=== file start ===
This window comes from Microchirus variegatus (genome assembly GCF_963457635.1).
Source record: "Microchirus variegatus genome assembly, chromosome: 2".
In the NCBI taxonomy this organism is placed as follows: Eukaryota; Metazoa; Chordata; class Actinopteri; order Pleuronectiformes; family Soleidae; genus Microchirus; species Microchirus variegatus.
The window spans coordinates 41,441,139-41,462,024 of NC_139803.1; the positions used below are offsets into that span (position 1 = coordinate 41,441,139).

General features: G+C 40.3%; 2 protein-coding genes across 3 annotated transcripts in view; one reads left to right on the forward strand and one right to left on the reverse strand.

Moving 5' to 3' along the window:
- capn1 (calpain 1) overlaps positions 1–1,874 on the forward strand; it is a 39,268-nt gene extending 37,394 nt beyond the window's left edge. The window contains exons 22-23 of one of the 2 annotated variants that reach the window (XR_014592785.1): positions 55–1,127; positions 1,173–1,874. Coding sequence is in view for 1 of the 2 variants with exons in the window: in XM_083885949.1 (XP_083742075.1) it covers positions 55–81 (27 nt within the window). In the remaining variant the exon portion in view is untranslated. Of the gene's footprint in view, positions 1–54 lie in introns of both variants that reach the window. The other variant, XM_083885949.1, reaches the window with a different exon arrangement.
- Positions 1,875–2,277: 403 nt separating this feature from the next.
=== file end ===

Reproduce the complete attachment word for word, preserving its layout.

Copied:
This window comes from Microchirus variegatus (genome assembly GCF_963457635.1).
Source record: "Microchirus variegatus genome assembly, chromosome: 2".
In the NCBI taxonomy this organism is placed as follows: Eukaryota; Metazoa; Chordata; class Actinopteri; order Pleuronectiformes; family Soleidae; genus Microchirus; species Microchirus variegatus.
The window spans coordinates 41,441,139-41,462,024 of NC_139803.1; the positions used below are offsets into that span (position 1 = coordinate 41,441,139).

General features: G+C 40.3%; 2 protein-coding genes across 3 annotated transcripts in view; one reads left to right on the forward strand and one right to left on the reverse strand.

Moving 5' to 3' along the window:
- capn1 (calpain 1) overlaps positions 1–1,874 on the forward strand; it is a 39,268-nt gene extending 37,394 nt beyond the window's left edge. The window contains exons 22-23 of one of the 2 annotated variants that reach the window (XR_014592785.1): positions 55–1,127; positions 1,173–1,874. Coding sequence is in view for 1 of the 2 variants with exons in the window: in XM_083885949.1 (XP_083742075.1) it covers positions 55–81 (27 nt within the window). In the remaining variant the exon portion in view is untranslated. Of the gene's footprint in view, positions 1–54 lie in introns of both variants that reach the window. The other variant, XM_083885949.1, reaches the window with a different exon arrangement.
- Positions 1,875–2,277: 403 nt separating this feature from the next.